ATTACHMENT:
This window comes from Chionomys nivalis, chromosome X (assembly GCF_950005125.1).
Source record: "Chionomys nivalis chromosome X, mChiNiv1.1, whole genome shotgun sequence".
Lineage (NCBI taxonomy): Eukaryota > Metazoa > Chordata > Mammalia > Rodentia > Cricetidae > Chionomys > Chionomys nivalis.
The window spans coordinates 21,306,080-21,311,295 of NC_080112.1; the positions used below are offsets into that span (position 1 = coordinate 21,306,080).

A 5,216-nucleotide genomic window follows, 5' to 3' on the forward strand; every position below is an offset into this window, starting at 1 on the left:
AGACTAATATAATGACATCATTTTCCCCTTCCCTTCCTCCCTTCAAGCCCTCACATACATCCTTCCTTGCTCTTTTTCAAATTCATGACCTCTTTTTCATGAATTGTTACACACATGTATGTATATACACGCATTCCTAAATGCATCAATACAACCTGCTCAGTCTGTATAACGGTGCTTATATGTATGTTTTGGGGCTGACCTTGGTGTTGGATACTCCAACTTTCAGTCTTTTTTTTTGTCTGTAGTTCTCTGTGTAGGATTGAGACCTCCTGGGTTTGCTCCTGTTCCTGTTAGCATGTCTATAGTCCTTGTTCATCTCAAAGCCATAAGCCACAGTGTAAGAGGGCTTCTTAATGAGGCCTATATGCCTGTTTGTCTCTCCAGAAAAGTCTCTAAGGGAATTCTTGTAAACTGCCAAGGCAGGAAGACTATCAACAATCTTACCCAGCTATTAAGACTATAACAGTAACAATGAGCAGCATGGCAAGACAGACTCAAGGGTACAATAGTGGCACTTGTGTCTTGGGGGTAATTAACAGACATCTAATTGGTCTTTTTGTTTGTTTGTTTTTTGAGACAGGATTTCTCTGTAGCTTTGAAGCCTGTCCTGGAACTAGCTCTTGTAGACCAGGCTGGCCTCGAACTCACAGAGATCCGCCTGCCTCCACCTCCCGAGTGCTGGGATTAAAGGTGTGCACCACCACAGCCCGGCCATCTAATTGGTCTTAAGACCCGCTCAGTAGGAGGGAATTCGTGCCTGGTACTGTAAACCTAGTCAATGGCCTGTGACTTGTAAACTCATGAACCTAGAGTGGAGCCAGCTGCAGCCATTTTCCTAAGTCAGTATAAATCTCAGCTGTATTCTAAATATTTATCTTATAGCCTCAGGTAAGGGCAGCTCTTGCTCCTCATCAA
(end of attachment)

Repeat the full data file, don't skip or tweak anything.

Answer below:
This window comes from Chionomys nivalis, chromosome X (assembly GCF_950005125.1).
Source record: "Chionomys nivalis chromosome X, mChiNiv1.1, whole genome shotgun sequence".
Lineage (NCBI taxonomy): Eukaryota > Metazoa > Chordata > Mammalia > Rodentia > Cricetidae > Chionomys > Chionomys nivalis.
The window spans coordinates 21,306,080-21,311,295 of NC_080112.1; the positions used below are offsets into that span (position 1 = coordinate 21,306,080).

A 5,216-nucleotide genomic window follows, 5' to 3' on the forward strand; every position below is an offset into this window, starting at 1 on the left:
AGACTAATATAATGACATCATTTTCCCCTTCCCTTCCTCCCTTCAAGCCCTCACATACATCCTTCCTTGCTCTTTTTCAAATTCATGACCTCTTTTTCATGAATTGTTACACACATGTATGTATATACACGCATTCCTAAATGCATCAATACAACCTGCTCAGTCTGTATAACGGTGCTTATATGTATGTTTTGGGGCTGACCTTGGTGTTGGATACTCCAACTTTCAGTCTTTTTTTTTGTCTGTAGTTCTCTGTGTAGGATTGAGACCTCCTGGGTTTGCTCCTGTTCCTGTTAGCATGTCTATAGTCCTTGTTCATCTCAAAGCCATAAGCCACAGTGTAAGAGGGCTTCTTAATGAGGCCTATATGCCTGTTTGTCTCTCCAGAAAAGTCTCTAAGGGAATTCTTGTAAACTGCCAAGGCAGGAAGACTATCAACAATCTTACCCAGCTATTAAGACTATAACAGTAACAATGAGCAGCATGGCAAGACAGACTCAAGGGTACAATAGTGGCACTTGTGTCTTGGGGGTAATTAACAGACATCTAATTGGTCTTTTTGTTTGTTTGTTTTTTGAGACAGGATTTCTCTGTAGCTTTGAAGCCTGTCCTGGAACTAGCTCTTGTAGACCAGGCTGGCCTCGAACTCACAGAGATCCGCCTGCCTCCACCTCCCGAGTGCTGGGATTAAAGGTGTGCACCACCACAGCCCGGCCATCTAATTGGTCTTAAGACCCGCTCAGTAGGAGGGAATTCGTGCCTGGTACTGTAAACCTAGTCAATGGCCTGTGACTTGTAAACTCATGAACCTAGAGTGGAGCCAGCTGCAGCCATTTTCCTAAGTCAGTATAAATCTCAGCTGTATTCTAAATATTTATCTTATAGCCTCAGGTAAGGGCAGCTCTTGCTCCTCATCAA